A Paralegal’s Burden: Social Media’s Threat to Personal Privacy

Guest Blog by Fiona Causer

With the convenience and popularity of social interaction online comes critical and well-founded concerns regarding the right of citizens to personal privacy.  Given that the right to privacy and freedom of speech are foundational values to promoting a free, American life, the widespread popularity of social media presents new challenges to legal professionals to defend and uphold these values.   Law schools, traditional paralegal training programs and even online paralegal training programs are now burdened with the task of properly educating their students to approach and tackle these privacy issues head-on.  Social networks will only continue to grow in popularity, and being that they are for-profit ventures, the public cannot depend on them to protect its privacy.

Most social networks include in their Terms of Service agreements provisions for ownership of data. More often than not, companies that own social networks own the user data published and accessed through them. The data in question could be as innocuous as friend lists, interests as they relate to advertising and patterns of Internet activity. However, the ownership by social media companies of other, more personal data presents complications regarding First and Fourth Amendment rights.

When a Facebook user establishes an account, their date of birth, relationship status and partner (and therefore, sexual orientation), contact information and work history are requested. Input of each of these identifiers is optional, but in the context of interacting with friends and family, the request seems harmless enough.

However, disclosing this information can lead to legal challenges down the road. When a user uploads a photo, mentions a problem at work or admits to witnessing or committing a crime, identifying information can be used by employers and law enforcement to conduct an investigation without knowledge of the investigated, presenting two issues of legal concern: unnecessary search and seizure, and impingement on Freedom of Speech.

Questions about social media and free speech first gained national attention in cases where employees of private institution faced punishment or termination for comments made or pictures posted on social sites, including Twitter, Facebook and MySpace. First Amendment rights are limited in the private sector, and companies have no obligation to protect Freedom of Speech as it relates to the workplace, as addressed in an article on the Employment-at-Will Doctrine by the University of Washington Law Review. But recent cases involving teachers at public institutions have raised questions regarding the use of social media to identify teachers with controversial views and target them.

Viki Knox, a New Jersey teacher was recently investigated for making anti-gay comments on her personal Facebook page, directed at the general public and not toward any student or member of her school’s administration. According to Huffington Post, the speech was protected by a New Jersey anti-bullying law because the comments did not interfere with her teaching of students. But the school board pursued the investigation, ultimately seeking to terminate the tenured Knox.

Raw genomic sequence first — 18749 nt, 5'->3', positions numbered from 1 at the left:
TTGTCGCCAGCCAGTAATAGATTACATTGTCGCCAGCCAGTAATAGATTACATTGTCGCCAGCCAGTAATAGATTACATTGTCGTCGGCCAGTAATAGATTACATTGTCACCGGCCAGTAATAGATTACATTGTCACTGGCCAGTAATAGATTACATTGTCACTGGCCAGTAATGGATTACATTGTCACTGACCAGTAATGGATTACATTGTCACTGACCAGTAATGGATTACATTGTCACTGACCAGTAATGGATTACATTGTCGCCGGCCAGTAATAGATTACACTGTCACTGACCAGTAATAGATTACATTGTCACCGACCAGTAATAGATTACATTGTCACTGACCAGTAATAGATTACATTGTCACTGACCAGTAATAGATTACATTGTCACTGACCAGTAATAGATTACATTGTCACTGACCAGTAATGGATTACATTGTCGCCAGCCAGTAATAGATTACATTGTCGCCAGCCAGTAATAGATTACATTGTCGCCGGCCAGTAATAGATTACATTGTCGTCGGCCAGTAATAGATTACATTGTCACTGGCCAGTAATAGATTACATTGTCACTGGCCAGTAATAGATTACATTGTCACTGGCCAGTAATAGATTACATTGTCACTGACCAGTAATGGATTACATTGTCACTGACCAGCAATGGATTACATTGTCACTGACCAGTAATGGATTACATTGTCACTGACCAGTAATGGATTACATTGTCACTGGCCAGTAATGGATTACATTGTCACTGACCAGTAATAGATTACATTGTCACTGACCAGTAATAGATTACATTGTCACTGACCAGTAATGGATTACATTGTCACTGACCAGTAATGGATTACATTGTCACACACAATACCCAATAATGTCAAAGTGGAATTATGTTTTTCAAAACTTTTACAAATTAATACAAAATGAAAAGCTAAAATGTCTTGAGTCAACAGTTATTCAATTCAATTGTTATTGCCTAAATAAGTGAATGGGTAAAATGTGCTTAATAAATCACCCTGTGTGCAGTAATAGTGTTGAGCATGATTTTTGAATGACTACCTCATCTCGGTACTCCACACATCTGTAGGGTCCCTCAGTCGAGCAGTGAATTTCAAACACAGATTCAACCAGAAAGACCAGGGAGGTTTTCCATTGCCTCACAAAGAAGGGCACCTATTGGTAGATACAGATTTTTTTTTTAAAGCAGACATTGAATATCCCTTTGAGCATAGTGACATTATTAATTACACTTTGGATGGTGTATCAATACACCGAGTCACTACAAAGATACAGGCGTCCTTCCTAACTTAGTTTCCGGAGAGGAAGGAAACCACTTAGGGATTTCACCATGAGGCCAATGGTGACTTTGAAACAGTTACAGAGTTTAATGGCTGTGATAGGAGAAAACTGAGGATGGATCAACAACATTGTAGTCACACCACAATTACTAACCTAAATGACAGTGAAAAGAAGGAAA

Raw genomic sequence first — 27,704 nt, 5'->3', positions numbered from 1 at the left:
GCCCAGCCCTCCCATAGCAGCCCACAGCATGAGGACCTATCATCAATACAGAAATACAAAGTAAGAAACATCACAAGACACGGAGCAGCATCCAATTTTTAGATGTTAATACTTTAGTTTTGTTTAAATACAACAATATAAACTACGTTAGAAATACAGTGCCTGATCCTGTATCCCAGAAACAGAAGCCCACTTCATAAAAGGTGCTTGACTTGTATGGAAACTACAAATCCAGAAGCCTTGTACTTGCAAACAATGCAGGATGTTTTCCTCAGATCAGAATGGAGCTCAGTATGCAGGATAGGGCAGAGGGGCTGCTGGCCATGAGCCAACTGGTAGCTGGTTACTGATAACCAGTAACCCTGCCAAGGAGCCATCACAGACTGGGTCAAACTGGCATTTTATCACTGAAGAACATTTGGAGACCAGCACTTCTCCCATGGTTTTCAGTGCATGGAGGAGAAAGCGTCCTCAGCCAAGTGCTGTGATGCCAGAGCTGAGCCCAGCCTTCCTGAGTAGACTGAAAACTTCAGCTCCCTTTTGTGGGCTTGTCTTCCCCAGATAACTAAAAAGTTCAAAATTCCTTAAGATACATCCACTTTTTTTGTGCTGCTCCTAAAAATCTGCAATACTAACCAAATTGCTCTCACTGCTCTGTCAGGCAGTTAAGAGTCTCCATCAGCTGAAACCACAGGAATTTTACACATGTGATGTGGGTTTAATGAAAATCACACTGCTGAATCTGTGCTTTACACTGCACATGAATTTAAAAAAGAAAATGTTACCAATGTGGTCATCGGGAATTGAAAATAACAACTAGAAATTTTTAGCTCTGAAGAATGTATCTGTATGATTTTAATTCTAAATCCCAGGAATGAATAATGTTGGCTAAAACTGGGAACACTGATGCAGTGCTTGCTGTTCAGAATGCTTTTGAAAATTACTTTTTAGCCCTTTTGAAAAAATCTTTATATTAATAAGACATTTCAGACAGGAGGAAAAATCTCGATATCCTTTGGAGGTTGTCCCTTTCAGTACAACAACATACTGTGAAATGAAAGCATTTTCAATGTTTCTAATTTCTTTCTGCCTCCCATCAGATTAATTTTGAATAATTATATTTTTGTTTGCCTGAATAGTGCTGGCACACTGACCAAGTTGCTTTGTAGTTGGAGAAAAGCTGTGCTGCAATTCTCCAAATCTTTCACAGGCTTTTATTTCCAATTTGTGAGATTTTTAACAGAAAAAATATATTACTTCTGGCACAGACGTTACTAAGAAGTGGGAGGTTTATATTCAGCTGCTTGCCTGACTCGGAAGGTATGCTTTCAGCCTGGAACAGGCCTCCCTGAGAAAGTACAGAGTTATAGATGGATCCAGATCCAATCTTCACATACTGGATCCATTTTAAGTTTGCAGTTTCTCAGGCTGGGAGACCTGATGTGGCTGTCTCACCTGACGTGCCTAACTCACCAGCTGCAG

A “Teacher of the Year” award recipient named Jerry Buell was reassigned then suspended from his position at a high school in Florida for posting homophobic comments to his personal Facebook page, according to Huffington Post. Buell returned to the classroom several months later.

Employers, both public and private, are increasingly turning to social media to investigate current and prospective employees. While standard background check solutions like E-Verify and credit bureau requests are still common, searching Google and popular social networks offers a quick turnaround and a level of granularity not possible with more traditional investigatory methods.

Though most social network data is owned by the site(s) hosting it, the free access of data presents problems in that information irrelevant to a given investigation may be used to determine employment eligibility: Sexual orientation, marital status, personal interests, activities during personal time, and many other traits can be used improperly by public and private employers to disqualify job candidates or target existing employees for termination. Proving in a court of law that information, legally obtained, has been improperly used in the termination of an employee is close to impossible without the testimony of witnesses present during the collection of data.

Fiona Causer is currently a student pursuing her bachelor’s degree in Legal Studies.  She enjoys writing and seeks to use it as a vehicle to convey ideas and engage others in conversation about important issues of our current day and age. She may be reached at fiona.causer1@gmail.com.

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